Baby Boomers are expected to transfer $30 trillion to their heirs (mainly Millennials) in the next 30 to 40 years.5 The Millennial generation is projected to be worth $24 trillion by 2020.6 One in three Baby Boomers would rather leave their money to charity than to their families, and 61 percent of wealthy parents aren’t confident that their children are well prepared to handle a financial inheritance.7 Additionally, only 33 percent of wealthy parents have disclosed their wealth to their children. Fifty percent plan to do this when the children are 25 to 34 years old and 25 percent when the children are at least 40 years old. Thirty-three percent of Baby Boomers believe that their children didn’t inherit their family’s commitment to giving.8 Incentive trusts can serve as a powerful mechanism for addressing many of these concerns and ensuring the stability of family wealth for generations to come. Furthermore, more wealthy Baby Boomers and their parents (partially as a result of the modern directed trust) are turning to trusts as part of their estate plans, dramatically increasing the use of trusts from 12.5 percent in 1995 to more than 40 percent today. In light of these trends, combining both the incentive trust and the modern directed trust structure can create a powerful estate-planning vehicle.9

Directed Distributions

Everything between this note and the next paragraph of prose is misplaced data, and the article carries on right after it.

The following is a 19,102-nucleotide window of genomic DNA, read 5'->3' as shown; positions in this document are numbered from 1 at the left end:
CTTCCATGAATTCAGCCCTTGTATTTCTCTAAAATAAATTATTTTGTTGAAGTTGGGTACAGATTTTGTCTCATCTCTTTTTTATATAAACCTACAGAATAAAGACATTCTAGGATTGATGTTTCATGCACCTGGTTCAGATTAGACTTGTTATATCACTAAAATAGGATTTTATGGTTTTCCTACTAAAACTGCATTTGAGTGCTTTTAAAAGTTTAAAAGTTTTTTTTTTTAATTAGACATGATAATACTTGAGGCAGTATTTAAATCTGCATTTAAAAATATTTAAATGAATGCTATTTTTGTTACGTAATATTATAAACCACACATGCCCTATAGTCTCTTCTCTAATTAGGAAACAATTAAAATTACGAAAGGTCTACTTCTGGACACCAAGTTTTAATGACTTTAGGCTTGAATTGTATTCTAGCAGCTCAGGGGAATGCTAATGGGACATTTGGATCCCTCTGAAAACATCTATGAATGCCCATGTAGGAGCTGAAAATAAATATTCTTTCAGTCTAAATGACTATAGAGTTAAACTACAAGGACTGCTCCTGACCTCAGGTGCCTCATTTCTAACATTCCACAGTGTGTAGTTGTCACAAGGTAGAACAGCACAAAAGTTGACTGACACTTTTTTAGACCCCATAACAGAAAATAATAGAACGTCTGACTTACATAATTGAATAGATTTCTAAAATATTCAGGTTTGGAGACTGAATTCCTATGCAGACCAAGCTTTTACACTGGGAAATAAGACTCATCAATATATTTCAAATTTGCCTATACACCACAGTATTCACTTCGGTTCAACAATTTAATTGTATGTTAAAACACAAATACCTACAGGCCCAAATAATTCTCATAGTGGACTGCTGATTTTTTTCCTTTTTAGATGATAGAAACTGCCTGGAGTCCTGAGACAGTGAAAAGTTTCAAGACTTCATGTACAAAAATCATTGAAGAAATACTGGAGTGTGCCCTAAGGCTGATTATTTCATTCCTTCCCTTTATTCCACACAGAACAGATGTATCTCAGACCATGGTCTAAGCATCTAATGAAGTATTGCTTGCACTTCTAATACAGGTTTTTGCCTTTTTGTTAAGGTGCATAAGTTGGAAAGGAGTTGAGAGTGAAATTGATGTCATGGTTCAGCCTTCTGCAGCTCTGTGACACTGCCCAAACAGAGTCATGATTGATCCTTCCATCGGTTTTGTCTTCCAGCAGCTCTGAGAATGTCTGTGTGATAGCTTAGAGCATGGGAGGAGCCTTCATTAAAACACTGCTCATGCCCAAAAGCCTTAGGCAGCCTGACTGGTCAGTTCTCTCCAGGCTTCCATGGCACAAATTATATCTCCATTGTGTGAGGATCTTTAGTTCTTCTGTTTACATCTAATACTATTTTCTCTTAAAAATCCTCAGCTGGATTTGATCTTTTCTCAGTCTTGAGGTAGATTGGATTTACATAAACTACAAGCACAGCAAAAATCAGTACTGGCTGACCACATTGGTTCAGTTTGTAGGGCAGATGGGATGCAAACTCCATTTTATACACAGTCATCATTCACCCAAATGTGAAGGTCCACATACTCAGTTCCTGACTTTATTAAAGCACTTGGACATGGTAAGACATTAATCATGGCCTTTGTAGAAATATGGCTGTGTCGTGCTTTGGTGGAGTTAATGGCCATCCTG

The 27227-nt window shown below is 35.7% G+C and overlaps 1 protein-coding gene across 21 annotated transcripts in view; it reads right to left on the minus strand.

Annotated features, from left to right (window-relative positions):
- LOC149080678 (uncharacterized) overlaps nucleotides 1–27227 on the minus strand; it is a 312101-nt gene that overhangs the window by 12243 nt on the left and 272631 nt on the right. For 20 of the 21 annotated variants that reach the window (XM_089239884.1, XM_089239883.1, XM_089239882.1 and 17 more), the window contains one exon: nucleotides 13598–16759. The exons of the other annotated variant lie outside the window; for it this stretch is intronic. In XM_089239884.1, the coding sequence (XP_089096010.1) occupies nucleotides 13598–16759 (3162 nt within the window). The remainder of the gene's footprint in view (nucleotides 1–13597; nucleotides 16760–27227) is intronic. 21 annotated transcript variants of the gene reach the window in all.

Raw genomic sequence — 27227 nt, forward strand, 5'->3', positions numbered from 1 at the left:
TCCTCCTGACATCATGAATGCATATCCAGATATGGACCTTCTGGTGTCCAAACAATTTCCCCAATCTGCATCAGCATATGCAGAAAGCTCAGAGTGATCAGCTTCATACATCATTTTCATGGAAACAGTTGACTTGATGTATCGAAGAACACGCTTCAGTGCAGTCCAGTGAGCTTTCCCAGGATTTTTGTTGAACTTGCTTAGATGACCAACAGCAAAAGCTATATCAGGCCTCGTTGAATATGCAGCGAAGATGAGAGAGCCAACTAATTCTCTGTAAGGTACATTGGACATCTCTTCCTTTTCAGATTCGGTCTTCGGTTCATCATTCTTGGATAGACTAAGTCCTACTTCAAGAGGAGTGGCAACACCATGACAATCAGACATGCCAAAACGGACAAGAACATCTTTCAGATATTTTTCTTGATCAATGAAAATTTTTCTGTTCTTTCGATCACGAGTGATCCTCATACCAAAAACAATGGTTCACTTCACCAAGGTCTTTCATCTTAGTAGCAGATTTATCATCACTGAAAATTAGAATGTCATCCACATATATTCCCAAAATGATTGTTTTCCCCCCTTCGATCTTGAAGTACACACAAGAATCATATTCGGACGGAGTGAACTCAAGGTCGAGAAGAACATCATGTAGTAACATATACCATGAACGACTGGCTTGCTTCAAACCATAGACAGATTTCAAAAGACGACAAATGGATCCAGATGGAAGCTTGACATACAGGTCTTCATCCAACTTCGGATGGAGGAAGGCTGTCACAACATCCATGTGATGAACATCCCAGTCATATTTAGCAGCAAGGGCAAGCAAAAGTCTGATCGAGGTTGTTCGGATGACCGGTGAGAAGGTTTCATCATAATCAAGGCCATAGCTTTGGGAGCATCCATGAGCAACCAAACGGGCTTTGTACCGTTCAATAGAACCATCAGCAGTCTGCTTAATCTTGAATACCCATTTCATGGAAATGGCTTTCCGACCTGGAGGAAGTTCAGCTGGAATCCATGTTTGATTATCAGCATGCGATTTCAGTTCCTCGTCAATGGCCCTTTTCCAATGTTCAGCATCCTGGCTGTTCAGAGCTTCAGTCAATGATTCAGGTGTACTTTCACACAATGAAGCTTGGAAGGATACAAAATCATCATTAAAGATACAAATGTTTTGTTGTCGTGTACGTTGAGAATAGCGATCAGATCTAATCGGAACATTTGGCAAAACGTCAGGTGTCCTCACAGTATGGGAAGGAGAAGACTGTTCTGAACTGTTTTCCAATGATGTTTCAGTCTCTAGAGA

To be successful, these incentive trusts generally need to work with a modern directed trust, which isn’t available in all states.10 These modern directed trusts allow for a distribution committee comprised of both family members and family advisors to direct the administrative trustee as to trust distributions. Consequently, the distribution committee members can act as mentors to the family to ensure that a family’s wishes, as well as its fiscal and social values, are promoted for many generations over long periods of time or even perpetually.11 The directed administrative trustee needs to be sitused in a state with a directed trust statute that allows for the direction of trust distributions from a distribution committee.12 It’s important to note that not all directed trust states allow for distributions to be directed.13 On the other hand, most directed trust statutes allow for direction from an investment committee regarding the investment management of trust assets. Additionally, a trust protector can oversee both committees.14 The protector may have the power to veto or approve trust distributions to beneficiaries. The trust protector may also be empowered to add or remove beneficiaries as well as trustees and fiduciaries. Consequently, as one advisor said, “the Protector can be seen as standing in the shoes of the Settlor for some purposes, although the Protector is not controlled by the Settlor.”15 (See “Typical Structure,” p. 11.)